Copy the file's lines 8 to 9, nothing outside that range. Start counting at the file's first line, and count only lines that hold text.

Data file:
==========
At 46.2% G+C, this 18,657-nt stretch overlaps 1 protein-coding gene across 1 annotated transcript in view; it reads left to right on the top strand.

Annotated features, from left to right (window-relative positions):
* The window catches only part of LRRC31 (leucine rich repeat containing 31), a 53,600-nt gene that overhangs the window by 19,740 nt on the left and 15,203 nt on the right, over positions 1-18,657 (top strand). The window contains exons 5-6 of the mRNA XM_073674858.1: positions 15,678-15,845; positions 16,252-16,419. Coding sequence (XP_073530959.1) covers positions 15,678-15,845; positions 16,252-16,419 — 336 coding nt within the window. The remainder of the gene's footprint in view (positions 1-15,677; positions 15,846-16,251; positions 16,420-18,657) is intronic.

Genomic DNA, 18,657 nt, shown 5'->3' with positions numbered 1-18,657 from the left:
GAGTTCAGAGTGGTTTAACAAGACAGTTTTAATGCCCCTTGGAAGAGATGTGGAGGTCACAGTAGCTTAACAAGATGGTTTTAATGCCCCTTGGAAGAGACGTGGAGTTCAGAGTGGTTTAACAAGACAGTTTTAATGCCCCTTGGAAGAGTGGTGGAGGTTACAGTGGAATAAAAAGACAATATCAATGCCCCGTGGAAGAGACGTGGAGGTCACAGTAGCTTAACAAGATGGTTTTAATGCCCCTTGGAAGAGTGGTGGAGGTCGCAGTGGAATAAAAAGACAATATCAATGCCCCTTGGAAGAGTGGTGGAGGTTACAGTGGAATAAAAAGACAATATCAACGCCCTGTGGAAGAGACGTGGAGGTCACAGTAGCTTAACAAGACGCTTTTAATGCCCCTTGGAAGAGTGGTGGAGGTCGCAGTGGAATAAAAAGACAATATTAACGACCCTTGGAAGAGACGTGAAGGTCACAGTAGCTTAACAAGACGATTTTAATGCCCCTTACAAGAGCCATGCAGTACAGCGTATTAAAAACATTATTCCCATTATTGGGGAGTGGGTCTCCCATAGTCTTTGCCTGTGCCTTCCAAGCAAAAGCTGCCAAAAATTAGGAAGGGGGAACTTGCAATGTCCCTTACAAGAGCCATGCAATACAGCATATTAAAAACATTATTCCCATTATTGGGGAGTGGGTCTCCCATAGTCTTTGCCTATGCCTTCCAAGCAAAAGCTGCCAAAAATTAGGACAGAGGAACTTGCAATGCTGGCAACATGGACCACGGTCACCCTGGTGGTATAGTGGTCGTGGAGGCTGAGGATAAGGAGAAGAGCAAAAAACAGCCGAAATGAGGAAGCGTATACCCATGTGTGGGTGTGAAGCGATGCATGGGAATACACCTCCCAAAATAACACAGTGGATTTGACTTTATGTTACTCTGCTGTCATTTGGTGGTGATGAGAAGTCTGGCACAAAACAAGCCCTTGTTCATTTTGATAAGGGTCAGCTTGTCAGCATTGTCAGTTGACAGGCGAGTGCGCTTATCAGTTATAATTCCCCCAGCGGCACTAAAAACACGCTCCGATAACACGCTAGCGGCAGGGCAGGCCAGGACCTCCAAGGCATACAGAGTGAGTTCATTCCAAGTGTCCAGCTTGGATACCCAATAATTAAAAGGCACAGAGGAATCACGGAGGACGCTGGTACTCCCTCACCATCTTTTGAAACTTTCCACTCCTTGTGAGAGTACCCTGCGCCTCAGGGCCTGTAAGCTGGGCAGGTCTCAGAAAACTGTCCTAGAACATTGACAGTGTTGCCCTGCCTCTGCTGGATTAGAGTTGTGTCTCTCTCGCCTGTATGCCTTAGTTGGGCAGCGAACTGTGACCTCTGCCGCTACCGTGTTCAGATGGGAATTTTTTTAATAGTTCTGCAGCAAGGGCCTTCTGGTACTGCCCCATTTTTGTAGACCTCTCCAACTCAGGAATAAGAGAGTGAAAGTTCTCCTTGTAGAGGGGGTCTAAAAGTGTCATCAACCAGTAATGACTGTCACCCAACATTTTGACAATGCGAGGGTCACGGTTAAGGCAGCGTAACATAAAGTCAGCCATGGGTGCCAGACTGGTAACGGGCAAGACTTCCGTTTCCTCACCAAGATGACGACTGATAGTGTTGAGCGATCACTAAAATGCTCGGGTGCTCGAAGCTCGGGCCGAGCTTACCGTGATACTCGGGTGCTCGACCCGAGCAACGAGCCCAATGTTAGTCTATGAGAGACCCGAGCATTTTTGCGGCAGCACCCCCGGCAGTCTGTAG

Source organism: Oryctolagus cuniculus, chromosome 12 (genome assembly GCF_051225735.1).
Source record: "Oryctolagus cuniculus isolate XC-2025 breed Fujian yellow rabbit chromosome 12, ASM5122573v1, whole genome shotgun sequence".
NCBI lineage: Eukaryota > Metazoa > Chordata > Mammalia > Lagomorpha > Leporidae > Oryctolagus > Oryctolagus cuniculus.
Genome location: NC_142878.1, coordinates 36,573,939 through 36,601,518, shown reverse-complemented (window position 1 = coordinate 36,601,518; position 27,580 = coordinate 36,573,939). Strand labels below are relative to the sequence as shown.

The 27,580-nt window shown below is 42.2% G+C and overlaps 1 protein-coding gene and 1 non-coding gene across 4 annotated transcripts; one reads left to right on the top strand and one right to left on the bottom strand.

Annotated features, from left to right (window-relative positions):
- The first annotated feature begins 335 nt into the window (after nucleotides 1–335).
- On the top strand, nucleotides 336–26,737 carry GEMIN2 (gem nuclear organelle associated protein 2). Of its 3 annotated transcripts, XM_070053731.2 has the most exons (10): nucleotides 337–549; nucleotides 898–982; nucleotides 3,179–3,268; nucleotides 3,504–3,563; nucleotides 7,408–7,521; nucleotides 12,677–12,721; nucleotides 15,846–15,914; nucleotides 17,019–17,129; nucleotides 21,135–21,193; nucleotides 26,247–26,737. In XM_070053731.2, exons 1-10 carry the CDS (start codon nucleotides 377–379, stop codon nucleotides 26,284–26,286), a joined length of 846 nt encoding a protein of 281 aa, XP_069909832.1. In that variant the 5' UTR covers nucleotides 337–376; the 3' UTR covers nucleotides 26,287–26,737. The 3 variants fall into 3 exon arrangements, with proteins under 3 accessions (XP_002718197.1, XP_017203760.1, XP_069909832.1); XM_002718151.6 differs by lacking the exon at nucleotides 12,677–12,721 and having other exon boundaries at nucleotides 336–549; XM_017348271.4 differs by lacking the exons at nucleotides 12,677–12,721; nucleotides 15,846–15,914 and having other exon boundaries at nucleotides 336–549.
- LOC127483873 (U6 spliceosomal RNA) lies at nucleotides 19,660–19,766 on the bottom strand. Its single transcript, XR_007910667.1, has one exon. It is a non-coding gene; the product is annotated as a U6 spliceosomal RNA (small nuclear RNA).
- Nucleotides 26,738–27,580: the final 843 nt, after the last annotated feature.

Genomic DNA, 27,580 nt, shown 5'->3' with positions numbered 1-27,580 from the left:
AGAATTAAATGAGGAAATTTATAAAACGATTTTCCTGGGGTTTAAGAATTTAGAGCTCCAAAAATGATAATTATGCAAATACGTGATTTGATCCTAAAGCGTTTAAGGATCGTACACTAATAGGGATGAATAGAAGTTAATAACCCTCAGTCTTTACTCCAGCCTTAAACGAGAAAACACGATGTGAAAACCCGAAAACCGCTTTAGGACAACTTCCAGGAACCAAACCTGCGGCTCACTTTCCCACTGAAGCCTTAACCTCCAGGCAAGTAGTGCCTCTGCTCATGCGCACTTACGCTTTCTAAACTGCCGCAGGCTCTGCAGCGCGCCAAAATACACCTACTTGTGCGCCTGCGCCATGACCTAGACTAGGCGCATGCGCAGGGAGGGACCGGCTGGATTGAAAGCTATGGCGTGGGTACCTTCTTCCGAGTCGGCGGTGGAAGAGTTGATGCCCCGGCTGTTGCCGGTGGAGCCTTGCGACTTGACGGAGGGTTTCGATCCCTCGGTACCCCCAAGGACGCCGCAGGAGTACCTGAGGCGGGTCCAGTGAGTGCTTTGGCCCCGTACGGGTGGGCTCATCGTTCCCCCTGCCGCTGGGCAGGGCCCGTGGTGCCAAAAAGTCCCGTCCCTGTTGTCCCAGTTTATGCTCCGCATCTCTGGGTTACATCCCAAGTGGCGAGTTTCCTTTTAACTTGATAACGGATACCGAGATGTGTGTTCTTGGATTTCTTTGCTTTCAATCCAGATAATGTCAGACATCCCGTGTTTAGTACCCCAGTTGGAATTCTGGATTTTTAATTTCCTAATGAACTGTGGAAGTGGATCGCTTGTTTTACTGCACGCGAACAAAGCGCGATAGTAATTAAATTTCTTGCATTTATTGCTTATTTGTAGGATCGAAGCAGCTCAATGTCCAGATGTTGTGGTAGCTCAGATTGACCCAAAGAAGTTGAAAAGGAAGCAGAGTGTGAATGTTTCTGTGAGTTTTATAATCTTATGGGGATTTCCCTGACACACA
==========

NCBI lineage: Eukaryota > Metazoa > Chordata > Mammalia > Lagomorpha > Leporidae > Oryctolagus > Oryctolagus cuniculus.
Genome location: NC_142878.1, coordinates 36,573,939 through 36,601,518, shown reverse-complemented (window position 1 = coordinate 36,601,518; position 27,580 = coordinate 36,573,939). Strand labels below are relative to the sequence as shown.